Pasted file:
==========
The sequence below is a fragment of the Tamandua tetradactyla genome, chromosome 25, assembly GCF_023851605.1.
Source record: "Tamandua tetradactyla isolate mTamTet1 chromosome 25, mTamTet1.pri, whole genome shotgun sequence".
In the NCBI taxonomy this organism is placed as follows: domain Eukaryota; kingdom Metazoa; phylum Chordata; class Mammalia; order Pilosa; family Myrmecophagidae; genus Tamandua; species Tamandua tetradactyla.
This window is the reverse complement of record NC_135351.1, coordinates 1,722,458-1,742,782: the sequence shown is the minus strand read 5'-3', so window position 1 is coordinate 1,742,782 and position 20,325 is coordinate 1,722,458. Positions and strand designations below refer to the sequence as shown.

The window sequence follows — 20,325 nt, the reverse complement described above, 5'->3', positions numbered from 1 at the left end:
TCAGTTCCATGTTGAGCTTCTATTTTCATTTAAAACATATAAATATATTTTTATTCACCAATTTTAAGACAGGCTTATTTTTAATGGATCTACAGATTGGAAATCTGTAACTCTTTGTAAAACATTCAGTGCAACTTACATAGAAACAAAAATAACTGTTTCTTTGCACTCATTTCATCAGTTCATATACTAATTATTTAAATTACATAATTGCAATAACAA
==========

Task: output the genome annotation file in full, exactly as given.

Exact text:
The sequence below is a fragment of the Tamandua tetradactyla genome, chromosome 25, assembly GCF_023851605.1.
Source record: "Tamandua tetradactyla isolate mTamTet1 chromosome 25, mTamTet1.pri, whole genome shotgun sequence".
In the NCBI taxonomy this organism is placed as follows: domain Eukaryota; kingdom Metazoa; phylum Chordata; class Mammalia; order Pilosa; family Myrmecophagidae; genus Tamandua; species Tamandua tetradactyla.
This window is the reverse complement of record NC_135351.1, coordinates 1,722,458-1,742,782: the sequence shown is the minus strand read 5'-3', so window position 1 is coordinate 1,742,782 and position 20,325 is coordinate 1,722,458. Positions and strand designations below refer to the sequence as shown.

The window sequence follows — 20,325 nt, the reverse complement described above, 5'->3', positions numbered from 1 at the left end:
TCAGTTCCATGTTGAGCTTCTATTTTCATTTAAAACATATAAATATATTTTTATTCACCAATTTTAAGACAGGCTTATTTTTAATGGATCTACAGATTGGAAATCTGTAACTCTTTGTAAAACATTCAGTGCAACTTACATAGAAACAAAAATAACTGTTTCTTTGCACTCATTTCATCAGTTCATATACTAATTATTTAAATTACATAATTGCAATAACAA